Tractor-trailer trucks make up just 3 percent of the vehicles on the road, but they are involved in 21 percent of fatal accidents.
A study conducted in the state of Washington that looked at the effects of truck equipment conditions, truck operating characteristics and driver characteristics as they related to crash involvement summarized the following findings:
- 77 percent of tractor-trailers in crashes and 66 percent of those not involved in crashes had defective equipment warranting a citation.
- 41 percent of tractor-trailers in crashes had defective equipment warranting taking the truck out of service, and 31 percent not involved in the crashes had these defects as well.
- Brake defects were the most common defective equipment issue and was found in 56 percent of tractor-trailers in crashes. The risk of being involved in a crash was 1.5 times greater for a truck with brake defects than for a truck with no brake defects.
Companies within the trucking industry must follow Federal Motor Carrier Safety Regulations. These regulations specify that trucks must be kept in proper repair and follow specific maintenance schedules and inspections. If these regulations are not followed, innocent motorists and pedestrians can be seriously injured or killed.
At the experienced tractor trailer accident law firm of Montlick and Associates, our attorneys have extensive knowledge regarding these regulations and Georgia state guidelines as well which forms a basis for our successful track record of representing victims of trucking accidents.
Defective tires and brake failures are the two biggest mechanical failures that result in trucking accidents. The United States Department of Transportation (DOT) estimates that 29.4 percent of all trucking accidents involve failure of the commercial truck brakes.
Other causes of truck accidents can involve:
- Driver fatigue
- Overloaded trucks
- Improper truck maintenance
- Defective equipment – Tires, wheels, brakes, ABS, Safety straps, trailer hitches
- Failure to properly secure loads
- Driver negligence
The average tractor-trailer outweighs a typical passenger vehicle by about 25 times. When the two meet in an accident, this weight differential can completely decimate the passenger vehicle and severely injure or kill the passengers inside.
There are many parties that can be held responsible in a trucking accident lawsuit. The manufacturers of faulty or defective parts can be liable for negligence or even on a strict liability basis (meaning fault regardless of negligence). If the brakes on a truck fail, it could mean that the brakes are defective or that the trucking company did not get the brakes adjusted on a regular basis or perform maintenance per other federal regulations.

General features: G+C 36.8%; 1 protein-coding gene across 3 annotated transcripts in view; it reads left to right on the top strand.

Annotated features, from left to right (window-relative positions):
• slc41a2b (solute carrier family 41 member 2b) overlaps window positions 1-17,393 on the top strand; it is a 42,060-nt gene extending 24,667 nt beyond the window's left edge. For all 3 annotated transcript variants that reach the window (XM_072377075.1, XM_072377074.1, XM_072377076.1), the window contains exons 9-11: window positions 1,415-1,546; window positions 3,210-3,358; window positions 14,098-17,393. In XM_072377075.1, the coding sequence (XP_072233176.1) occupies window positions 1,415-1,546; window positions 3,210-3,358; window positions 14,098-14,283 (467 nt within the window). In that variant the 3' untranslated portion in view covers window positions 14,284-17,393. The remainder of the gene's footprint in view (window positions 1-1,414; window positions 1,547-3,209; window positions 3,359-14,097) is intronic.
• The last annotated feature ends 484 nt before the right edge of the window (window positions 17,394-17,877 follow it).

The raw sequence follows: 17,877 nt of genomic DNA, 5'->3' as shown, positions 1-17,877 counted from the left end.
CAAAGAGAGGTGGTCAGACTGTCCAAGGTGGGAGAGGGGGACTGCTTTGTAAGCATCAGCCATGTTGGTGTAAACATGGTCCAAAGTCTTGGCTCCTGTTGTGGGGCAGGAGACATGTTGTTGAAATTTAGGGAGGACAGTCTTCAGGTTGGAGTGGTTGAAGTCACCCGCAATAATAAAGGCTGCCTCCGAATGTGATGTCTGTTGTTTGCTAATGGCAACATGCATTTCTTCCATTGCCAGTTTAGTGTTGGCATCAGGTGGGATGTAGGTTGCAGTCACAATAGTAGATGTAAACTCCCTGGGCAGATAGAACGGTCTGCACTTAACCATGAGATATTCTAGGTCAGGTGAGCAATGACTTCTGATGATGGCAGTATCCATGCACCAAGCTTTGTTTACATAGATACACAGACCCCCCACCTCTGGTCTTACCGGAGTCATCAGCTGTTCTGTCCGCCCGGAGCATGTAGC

If a trucking company does not perform frequent, routine inspections on their trucks or perform proper maintenance, then the trucking company can be held liable for negligence. If the trucking company does not properly train its truck drivers or if they pushed them to work beyond allowed hours, then they can be held responsible.
The truck driver can also be found negligent if he neglected to perform a pre-trip inspection on his truck before leaving his depot. Driving while intoxicated and speeding are also factors that contribute to many commercial trucking accidents.
The complicated nature of a trucking accident lawsuit and the powerful agents that the trucking companies employ to protect them are just some of the reasons why anyone involved in a serious Georgia tractor-trailer accident should seek immediate legal advice. It takes a team of experts experienced at investigation and preservation of trucking accident evidence to obtain the best possible result in your trucking accident lawsuit in Georgia.
Truck drivers who are operating commercial trucks may be subject to Federal and Georgia state regulations governing commercial trucks. These regulations may prescribe hours of service rules, vehicle maintenance requirements, driver training standards and limitations on the use of alcohol or drugs, just to name a few. The failure of a truck driver to comply with these regulations may be the basis for imposing liability for serious injuries or wrongful death resulting from a Georgia truck accident. If you or someone you love has been injured in a serious Georgia truck accident, you may be entitled to legal compensation. This compensation may include medical and rehabilitative expenses, loss of earning capacity, pain and suffering, disfigurement, disability, property damage and other damages.